Under the current president and his predecessor, Jett notes, the ambassadorship of Belize has gone to college roommates.
This is promising since he already has established trust with Israel from his ambassadorship.
Nyamayaro was the one who offered Watson the ambassadorship, and has handled her relationship with the UN ever since.
Sembler was lampooned as a wealthy airhead who basically won the ambassadorship at auction.
An ambassadorship to the Vatican, as has been speculated in recent British press reports, seems very unlikely.
I decided to take his seat for myself, so I asked the President to offer him an ambassadorship.
You should have been a diplomat, Croyden—nothing less than an ambassadorship for you, my boy!
Through all his brief ambassadorship Lichnowsky had shown these same friendly traits.
There's an ugly story going about privately as to how he got the ambassadorship.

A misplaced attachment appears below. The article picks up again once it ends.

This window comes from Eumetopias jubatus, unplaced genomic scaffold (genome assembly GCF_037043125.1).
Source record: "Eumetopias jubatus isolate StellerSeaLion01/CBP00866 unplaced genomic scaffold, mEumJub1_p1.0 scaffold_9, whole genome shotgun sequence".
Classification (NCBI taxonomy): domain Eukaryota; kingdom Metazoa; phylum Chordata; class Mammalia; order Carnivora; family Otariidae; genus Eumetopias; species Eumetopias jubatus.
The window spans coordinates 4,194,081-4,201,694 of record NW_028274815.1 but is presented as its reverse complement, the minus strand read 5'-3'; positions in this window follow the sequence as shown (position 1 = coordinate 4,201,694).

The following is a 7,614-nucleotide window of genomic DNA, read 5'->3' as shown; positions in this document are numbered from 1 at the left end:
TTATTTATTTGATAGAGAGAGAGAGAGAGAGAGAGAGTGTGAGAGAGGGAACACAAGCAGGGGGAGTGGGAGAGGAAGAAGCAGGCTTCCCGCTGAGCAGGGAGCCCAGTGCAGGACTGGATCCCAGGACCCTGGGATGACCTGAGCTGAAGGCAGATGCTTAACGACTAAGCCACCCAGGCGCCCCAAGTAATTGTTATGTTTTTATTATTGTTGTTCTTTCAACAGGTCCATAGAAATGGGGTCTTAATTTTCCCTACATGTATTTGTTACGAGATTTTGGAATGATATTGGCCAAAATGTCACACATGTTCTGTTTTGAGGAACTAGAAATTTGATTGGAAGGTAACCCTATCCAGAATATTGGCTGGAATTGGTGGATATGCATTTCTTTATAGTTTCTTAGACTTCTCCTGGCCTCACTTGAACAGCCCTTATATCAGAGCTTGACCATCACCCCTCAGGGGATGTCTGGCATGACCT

And that it was a great part, the story of his ambassadorship abundantly proves.
late 14c., also embassador, from Middle French ambassadeur, from Old French embassator, via Provençal or Old Spanish from Latin ambactus "a servant, vassal," from Celtic amb(i)actos "a messenger, servant," from PIE *ambhi- "about" (see ambi-) + *ag- "drive, lead" (see act (v.)). Cf. embassy. Forms in am- and em- were used indiscriminately 17c.-18c.
In the Old Testament the Hebrew word _tsir_, meaning "one who goes on an errand," is rendered thus (Josh. 9:4; Prov. 13:17; Isa. 18:2; Jer. 49:14; Obad. 1:1). This is also the rendering of _melits_, meaning "an interpreter," in 2 Chr. 32:31; and of _malak_, a "messenger," in 2 Chr. 35:21; Isa. 30:4; 33:7; Ezek. 17:15. This is the name used by the apostle as designating those who are appointed by God to declare his will (2 Cor. 5:20; Eph. 6:20). The Hebrews on various occasions and for various purposes had recourse to the services of ambassadors, e.g., to contract alliances (Josh. 9:4), to solicit favours (Num. 20:14), to remonstrate when wrong was done (Judg. 11:12), to condole with a young king on the death of his father (2 Sam. 10:2), and to congratulate a king on his accession to the throne (1 Kings 5:1). To do injury to an ambassador was to insult the king who sent him (2 Sam. 10:5).